Wednesday, April 24, 2013

Unafraid to Try (Hidden Art of Homemaking)

In Cindy's post on Chapter One of Hidden Art, she reminds us not to compare our own strengths with those of others--especially in the areas where we feel lacking.  Annie Kate also posted a reminder that "each homeschooling mom and family is unique."  I have occasionally been astonished when somebody said that something I did caused them to feel intimidated. Because, my friends, I am a screw-up.  I make mistakes all the time.  My house is homey but not what you'd call deliberately decorated, unless you count the revolving procession of vintage radios and clocks.  I kill houseplants, and anyway my husband's allergies keep us from "bringing in the outdoors" to any extent.  Our couch cushions are the ones that came with the couch.  I think my only real gift, at least in the areas of homemaking/making stuff/finding hidden art, is that I stopped worrying a long time ago about not being able to do much of anything perfectly...I just do it anyway. 

You know how Elizabeth's Enright's character Mona plays the piano?--too fast and with lots of mistakes? Did you ever notice that it doesn't keep her from playing? Her brother Rush is a better pianist; Mona is a better actress; but they will both give just about anything a try.  If people eat my casserole, wear my crocheted scarves, listen to the offertory I play (I fill in at church occasionally), or use homeschool ideas I've worked out, then who am I to make an extra fuss about what I left out or did wrong, or sulk because I didn't have fancier yarn or organic ingredients?  Edna Staebler wrote that one of her friends mentioned "a good-sounding recipe that used cardamom," but by the time she got some cardamom a year later, she'd forgotten where she saw the recipe.  Life is too short to worry about what you don't have or can't manage: try it the best you can, or find something else that you can do.  If you only know how to crochet granny squares, then make them in beautiful colours.  That same friend of Edna's was the one who gave her a hard time about homemade yogurt, saying it should be made "fresh every day with goat's milk"; Edna, we assume, said nuts and went on making yogurt when and how she wanted to.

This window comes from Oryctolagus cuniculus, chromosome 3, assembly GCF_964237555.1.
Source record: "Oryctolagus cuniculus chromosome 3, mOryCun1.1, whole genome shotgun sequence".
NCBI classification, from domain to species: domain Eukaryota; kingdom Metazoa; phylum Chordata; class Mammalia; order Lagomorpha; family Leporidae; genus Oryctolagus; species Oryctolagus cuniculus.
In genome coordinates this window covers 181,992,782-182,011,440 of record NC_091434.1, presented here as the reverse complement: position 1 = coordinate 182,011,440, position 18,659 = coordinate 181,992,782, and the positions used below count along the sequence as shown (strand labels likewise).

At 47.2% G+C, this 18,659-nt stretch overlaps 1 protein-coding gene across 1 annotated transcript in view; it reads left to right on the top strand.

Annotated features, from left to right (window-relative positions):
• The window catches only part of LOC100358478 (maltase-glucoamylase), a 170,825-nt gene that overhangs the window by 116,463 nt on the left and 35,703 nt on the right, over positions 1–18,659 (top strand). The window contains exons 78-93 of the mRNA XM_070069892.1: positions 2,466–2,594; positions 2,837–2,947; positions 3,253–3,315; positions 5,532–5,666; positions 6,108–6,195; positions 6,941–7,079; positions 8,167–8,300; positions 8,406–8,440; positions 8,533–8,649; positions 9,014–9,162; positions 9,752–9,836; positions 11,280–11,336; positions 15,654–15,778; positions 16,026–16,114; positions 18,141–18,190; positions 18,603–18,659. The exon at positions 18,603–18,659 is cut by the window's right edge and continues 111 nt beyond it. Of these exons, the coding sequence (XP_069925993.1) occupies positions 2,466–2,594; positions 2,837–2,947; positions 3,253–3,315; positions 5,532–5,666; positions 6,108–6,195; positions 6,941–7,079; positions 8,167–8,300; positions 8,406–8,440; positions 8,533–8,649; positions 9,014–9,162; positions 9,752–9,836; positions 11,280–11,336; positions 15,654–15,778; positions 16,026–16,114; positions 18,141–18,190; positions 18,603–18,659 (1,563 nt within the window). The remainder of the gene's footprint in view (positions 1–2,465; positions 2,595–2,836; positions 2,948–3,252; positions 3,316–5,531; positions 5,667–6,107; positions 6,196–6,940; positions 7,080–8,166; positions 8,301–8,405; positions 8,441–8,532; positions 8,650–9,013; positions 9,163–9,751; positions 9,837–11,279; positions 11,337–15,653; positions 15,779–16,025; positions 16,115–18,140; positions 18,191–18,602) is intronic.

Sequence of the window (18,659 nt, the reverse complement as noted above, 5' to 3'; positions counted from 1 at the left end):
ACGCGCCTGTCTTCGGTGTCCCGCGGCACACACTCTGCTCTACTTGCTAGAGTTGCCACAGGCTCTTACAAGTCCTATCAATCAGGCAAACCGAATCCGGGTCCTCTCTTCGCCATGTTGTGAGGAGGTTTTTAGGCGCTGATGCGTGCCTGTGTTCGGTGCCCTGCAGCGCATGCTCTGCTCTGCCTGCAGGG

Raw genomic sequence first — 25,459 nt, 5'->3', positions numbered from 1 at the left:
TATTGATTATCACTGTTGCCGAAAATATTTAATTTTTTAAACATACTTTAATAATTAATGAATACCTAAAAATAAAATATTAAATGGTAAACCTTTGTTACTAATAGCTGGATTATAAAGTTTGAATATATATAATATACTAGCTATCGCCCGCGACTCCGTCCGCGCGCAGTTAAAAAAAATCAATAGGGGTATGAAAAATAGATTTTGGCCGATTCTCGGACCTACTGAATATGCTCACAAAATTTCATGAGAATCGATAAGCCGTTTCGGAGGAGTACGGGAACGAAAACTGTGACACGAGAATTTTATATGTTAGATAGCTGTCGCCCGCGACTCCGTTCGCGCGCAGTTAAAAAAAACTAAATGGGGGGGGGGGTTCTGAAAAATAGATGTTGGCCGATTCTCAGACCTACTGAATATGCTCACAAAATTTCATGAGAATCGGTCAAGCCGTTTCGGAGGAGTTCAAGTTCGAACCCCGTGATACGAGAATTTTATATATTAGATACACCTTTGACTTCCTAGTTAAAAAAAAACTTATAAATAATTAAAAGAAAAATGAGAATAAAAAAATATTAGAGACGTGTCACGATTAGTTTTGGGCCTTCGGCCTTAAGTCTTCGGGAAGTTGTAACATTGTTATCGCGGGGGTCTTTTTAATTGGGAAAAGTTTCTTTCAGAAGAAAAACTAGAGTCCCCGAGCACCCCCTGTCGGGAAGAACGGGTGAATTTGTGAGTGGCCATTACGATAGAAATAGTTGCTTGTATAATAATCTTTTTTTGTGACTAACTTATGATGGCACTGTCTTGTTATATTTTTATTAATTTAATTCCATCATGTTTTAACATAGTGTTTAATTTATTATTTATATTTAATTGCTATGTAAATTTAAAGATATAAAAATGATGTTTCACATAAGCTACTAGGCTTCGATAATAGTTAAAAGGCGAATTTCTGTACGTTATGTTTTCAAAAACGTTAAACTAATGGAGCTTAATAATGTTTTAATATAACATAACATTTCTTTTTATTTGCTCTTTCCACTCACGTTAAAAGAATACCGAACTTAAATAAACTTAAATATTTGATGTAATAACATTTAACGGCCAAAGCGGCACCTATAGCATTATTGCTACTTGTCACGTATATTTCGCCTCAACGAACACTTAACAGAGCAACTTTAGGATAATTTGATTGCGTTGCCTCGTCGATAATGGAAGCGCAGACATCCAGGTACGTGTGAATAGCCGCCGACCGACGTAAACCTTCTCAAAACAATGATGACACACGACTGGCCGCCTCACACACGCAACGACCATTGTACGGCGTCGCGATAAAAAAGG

I realized early on that I was never going to master my mother's icing-roses technique; I'm still trying to figure out how she made the waxed-paper bags to squirt the icing through! Believe me, I've tried, and it eludes me. So I settle for frosting-with-sprinkles, and nobody complains.  You know what, though?  My mom used cake mixes.  I make a variety of scratch cakes--nothing too complicated, don't get intimidated.  I guess that's a hidden art--as in, hidden under the sprinkles.

Yesterday I sewed my first thing ever with pleats--a wrap dress from an 18-inch doll pattern book I hadn't used before.  I had been holding off on making that dress.  I bought the pattern book last fall, and we found a nice piece of green calico fabric at the thrift store, and I even bought the bias trim to go down the front.  I sewed some other things in the meantime, but I hesitated on that little dress because I worried that it was not going to turn out well.